Emotion is energy in motion. We don’t want to bury it, stop it, smother it, and we don’t need to fix it. What we need to do is make a safe passage for it to move through them. 

Think of emotion like a river. Our job is to hold the ground strong and steady at the banks so the river can move safely, without bursting the banks.

However hard that river is racing, they need to know we can be with the river (the emotion), be with them, and handle it. This might feel or look like you aren’t doing anything, but actually it’s everything.

The safety that comes from you being the strong, steady presence that can lovingly contain their big feelings will let the emotional energy move through them and bring the brain back to calm.

Eventually, when they have lots of experience of us doing this with them, they will learn to do it for themselves, but that will take time and experience. The experience happens every time you hold them steady through their feelings. 

This doesn’t mean ignoring big behaviour. For them, this can feel too much like bursting through the banks, which won’t feel safe. Sometimes you might need to recall the boundary and let them know where the edges are, while at the same time letting them see that you can handle the big of the feeling. Its about loving and leading all at once. ‘It’s okay to be angry. It’s not okay to use those words at me.’

Ultimately, big feelings are a call for support. Sometimes support looks like breathing and being with. Sometimes it looks like showing them you can hold the boundary, even when they feel like they’re about to burst through it. And if they’re using spicy words to get us to back off, it might look like respecting their need for space but staying in reaching distance, ‘Ok, I’m right here whenever you need.’♥️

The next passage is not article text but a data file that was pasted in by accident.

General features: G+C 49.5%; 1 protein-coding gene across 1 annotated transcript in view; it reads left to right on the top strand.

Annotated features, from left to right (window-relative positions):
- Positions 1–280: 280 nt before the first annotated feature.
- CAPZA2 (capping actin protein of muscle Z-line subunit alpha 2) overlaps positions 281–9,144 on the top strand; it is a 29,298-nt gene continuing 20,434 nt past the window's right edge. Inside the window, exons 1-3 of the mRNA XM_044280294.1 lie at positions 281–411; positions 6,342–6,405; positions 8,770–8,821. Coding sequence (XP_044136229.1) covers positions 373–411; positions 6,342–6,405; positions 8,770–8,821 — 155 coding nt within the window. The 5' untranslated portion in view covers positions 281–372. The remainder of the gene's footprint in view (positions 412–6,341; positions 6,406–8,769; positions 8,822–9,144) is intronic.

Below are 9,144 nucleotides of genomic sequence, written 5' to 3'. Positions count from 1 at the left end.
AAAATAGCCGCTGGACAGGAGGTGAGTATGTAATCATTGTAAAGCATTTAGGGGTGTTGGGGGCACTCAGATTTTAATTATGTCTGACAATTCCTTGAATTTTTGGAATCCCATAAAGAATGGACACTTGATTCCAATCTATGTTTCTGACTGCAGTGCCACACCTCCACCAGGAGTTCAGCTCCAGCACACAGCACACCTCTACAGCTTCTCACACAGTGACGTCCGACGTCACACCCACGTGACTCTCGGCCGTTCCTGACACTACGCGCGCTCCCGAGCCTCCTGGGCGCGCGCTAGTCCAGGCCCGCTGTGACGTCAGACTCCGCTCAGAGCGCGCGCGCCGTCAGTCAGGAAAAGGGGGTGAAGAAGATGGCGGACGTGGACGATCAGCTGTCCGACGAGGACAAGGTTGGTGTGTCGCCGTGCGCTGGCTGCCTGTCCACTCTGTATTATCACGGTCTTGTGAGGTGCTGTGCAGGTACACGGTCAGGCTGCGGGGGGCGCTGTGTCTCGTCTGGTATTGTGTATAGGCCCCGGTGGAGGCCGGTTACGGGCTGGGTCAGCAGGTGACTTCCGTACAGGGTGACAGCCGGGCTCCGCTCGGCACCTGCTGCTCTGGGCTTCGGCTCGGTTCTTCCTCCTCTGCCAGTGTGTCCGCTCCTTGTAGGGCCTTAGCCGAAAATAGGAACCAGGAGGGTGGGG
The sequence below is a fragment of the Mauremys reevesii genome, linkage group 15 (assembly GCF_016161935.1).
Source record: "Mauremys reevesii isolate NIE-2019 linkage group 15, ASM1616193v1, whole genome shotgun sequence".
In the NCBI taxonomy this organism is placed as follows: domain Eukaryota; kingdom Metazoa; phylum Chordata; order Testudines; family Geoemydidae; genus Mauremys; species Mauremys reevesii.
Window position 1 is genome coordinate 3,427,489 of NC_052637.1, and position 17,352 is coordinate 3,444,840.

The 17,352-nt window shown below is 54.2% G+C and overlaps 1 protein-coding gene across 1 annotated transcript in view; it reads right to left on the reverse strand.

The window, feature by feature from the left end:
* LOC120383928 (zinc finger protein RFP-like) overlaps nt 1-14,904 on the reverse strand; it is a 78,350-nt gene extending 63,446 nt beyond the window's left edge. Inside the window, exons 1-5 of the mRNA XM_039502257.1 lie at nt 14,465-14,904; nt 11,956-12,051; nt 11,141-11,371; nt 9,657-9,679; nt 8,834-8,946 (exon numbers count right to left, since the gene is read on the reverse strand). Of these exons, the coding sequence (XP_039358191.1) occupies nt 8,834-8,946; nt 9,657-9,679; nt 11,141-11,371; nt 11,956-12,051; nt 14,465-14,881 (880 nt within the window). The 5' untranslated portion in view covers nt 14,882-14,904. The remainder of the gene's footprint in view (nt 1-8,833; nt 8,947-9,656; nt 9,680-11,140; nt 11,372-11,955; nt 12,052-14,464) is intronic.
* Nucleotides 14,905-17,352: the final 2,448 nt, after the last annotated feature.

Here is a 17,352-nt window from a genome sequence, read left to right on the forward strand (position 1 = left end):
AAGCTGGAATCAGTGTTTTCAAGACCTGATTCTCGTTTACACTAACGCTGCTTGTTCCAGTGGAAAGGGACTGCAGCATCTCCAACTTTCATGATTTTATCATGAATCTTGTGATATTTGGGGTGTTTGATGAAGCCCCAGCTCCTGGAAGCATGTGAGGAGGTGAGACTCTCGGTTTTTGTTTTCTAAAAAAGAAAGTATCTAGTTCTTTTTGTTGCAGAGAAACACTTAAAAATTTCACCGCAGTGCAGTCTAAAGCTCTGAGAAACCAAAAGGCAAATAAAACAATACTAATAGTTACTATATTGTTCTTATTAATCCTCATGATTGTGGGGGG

We all need certain things to feel safe enough to put ourselves into the world. Kids with anxiety have magic in them, every one of them, but until they have a felt sense of safety, it will often stay hidden.

‘Safety’ isn’t about what is actually safe or not, but about what they feel. At school, they might have the safest, most loving teacher in the safest, most loving school. This doesn’t mean they will feel enough relational safety straight away that will make it easier for them to do hard things. They can still do those hard things, but those things are going to feel bigger for a while. This is where they’ll need us and their other anchor adult to be patient, gentle, and persistent.

Children aren’t meant to feel safe with and take the lead from every adult. It’s not the adult’s role that makes the difference, but their relationship with the child.

Children are no different to us. Just because an adult tells them they’ll be okay, it doesn’t mean they’ll feel it or believe it. What they need is to be given time to actually experience the person as being safe, supportive and ready to catch them.

Relationship is key. The need for safety through relationship isn’t an ‘anxiety thing’. It’s a ‘human thing’. When we feel closer to the people around us, we can rise above the mountains in our way. When we feel someone really caring about us, we’re more likely to open up to their influence
and learn from them.